Since 2006, I’ve been testing sets of jam, first when I worked in pastry at the restaurant Bacchanalia in Atlanta, Ga., and now every day, as the owner of Sqirl, a preserve company conserving hard-to-find varieties of produce grown within 350 miles of our kitchen in Los Angeles, Calif. The foundation of jam making, established by Apicius and adopted by home cooks, is the same method we use at Sqirl. If it has worked for thousands of years, why stop now?
Classic Raspberry Jam
3 pounds raspberries
Juice of 2 lemons
1 1/3 pounds Organic, unrefined cane sugar
Apicius method: Using clean hands, blend and squish the raspberries with your fingers.
21st century method: Using a food processor, roughly blend the raspberries. Add the sugar and lemon juice. With a spatula, mix to combine.
Pour into a wide stockpot, preferably a copper jam pan. Heat on high and stir. During the cooking process, you will see foam float to the surface. Have a stainless steel bowl with water and a fine mesh skimmer in it. When the foam is rigorous, take the skimmer and remove the foam from the surface of the jam. You can lower the heat a bit in order to remove the scum more easily.
To confirm the gel set of the jam, use “the freezer test” and/or “the spoon test” method.
The freezer test involves placing a drop of hot jam on a frozen plate and returning it to the freezer. After a minute, remove the plate and draw your index finger from the bottom of the jam, through it. If the jam parts (like the red sea) and the jam furrows (like a brow) where your finger is pushing the jam forward, then you’ve got yourself a set!
The spoon test involves turning off the jam and dunking a big spoon (preferably metal) into the jam and then watching the drips fall off the spoon. If two drips come together (kiss) on the spoon before falling off as one drip, that’s called sheeting and you’ve got yourself a set. The freezer test is a bit easier to see (you may think drips are sheeting, but perhaps it was the way the spoon was being held) so I prefer the former.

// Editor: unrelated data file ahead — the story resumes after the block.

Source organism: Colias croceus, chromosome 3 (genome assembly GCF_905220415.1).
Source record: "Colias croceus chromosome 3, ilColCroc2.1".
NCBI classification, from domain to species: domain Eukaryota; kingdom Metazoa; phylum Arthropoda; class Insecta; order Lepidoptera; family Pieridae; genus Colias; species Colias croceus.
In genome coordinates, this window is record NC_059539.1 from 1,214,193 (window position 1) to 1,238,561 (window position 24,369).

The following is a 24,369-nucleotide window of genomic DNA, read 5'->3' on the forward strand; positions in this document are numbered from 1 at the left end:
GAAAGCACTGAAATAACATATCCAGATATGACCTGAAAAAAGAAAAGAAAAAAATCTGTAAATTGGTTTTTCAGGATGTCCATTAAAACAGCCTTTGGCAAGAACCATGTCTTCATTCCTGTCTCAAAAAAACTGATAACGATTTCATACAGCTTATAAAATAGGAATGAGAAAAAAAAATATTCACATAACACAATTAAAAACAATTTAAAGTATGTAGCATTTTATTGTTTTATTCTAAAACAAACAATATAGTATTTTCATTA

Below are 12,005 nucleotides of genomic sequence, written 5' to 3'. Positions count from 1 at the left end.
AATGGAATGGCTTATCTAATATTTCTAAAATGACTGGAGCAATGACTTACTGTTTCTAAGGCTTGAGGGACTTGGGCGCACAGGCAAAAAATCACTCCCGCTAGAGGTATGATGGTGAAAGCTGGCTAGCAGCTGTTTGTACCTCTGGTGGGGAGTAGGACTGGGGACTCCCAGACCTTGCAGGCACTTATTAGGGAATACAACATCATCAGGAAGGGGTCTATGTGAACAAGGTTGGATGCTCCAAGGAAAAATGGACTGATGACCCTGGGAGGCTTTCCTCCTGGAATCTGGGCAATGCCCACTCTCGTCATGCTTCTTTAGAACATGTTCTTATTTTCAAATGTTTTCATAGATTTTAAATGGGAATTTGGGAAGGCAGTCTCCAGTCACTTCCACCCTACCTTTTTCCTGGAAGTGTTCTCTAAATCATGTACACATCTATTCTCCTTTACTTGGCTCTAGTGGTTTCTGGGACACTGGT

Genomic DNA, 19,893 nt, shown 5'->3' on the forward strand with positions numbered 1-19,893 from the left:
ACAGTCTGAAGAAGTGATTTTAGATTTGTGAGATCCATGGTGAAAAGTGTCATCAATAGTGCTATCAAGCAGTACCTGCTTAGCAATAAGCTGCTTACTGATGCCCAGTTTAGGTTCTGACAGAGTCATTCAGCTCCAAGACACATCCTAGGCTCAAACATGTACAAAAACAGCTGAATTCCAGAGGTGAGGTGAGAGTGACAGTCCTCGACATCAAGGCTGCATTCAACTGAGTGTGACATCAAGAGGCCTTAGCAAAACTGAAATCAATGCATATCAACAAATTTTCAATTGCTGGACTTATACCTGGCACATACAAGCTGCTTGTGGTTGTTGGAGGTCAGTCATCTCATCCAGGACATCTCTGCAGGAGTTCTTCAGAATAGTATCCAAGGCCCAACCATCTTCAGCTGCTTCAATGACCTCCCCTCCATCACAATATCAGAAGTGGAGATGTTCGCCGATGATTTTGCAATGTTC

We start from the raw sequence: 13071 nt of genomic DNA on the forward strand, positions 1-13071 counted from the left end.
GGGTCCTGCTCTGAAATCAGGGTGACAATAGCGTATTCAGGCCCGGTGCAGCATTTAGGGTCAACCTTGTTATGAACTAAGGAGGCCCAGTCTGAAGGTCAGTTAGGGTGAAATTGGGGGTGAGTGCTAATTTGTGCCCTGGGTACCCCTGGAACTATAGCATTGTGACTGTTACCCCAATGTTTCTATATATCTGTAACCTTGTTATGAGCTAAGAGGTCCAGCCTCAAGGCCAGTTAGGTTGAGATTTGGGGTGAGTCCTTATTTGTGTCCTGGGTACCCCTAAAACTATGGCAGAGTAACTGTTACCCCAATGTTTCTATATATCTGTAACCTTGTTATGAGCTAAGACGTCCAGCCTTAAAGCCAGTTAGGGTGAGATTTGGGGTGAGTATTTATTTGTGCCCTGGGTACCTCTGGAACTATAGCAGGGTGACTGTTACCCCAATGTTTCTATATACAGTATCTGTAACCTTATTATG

You have two options: Either pour your jam into hot sterilized jars (you can put clean jars into the oven at 225 F) and let them cool for a bit before placing them into the fridge (the life expectancy is around 6 months) or you can your preserve the jam based on the USDA Canning Guidelines. These guidelines can be found online at the National Center For Home Food Preservation website.
Almond and Hazelnut Nut Butter
2 pounds of roasted/unsalted chopped almonds
1 pound of roasted/unsalted chopped hazelnuts
Take the almonds and hazelnuts and run them through a food processor until mixture resembles an almost paste-like consistency. Take the paste and transfer to a stand mixer with a paddle attachment. Let the stand mixer run on medium high until the consistency resembles a nut butter. If you feel that the nut butter consistency is too stiff, continue to beat the paste while adding a smidge of olive oil into the bowl. Place in a jar and leave outside of the fridge, using liberally at every turn.
Like this? Enjoy the rest of Darling Issue No. 5, available for instant digital downloading HERE.
Images via Victoria Wall Harris